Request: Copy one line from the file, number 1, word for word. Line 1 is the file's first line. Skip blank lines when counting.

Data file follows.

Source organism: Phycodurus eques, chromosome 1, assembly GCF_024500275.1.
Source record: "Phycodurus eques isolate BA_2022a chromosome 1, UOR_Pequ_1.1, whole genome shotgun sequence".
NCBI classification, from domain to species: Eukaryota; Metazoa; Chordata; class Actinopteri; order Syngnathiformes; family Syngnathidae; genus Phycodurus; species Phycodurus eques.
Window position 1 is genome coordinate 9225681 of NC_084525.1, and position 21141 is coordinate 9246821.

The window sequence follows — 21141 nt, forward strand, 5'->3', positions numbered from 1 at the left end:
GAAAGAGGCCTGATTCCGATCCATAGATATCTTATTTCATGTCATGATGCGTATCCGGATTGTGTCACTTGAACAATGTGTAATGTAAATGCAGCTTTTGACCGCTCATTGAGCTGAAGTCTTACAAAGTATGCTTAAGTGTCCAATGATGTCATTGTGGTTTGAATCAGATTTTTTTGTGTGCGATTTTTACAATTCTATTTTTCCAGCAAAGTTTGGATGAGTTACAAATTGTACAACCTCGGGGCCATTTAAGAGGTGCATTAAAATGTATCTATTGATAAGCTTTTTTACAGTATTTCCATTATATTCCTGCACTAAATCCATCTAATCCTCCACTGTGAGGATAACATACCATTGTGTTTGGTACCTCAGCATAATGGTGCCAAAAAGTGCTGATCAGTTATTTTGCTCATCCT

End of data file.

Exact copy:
Source organism: Phycodurus eques, chromosome 1, assembly GCF_024500275.1.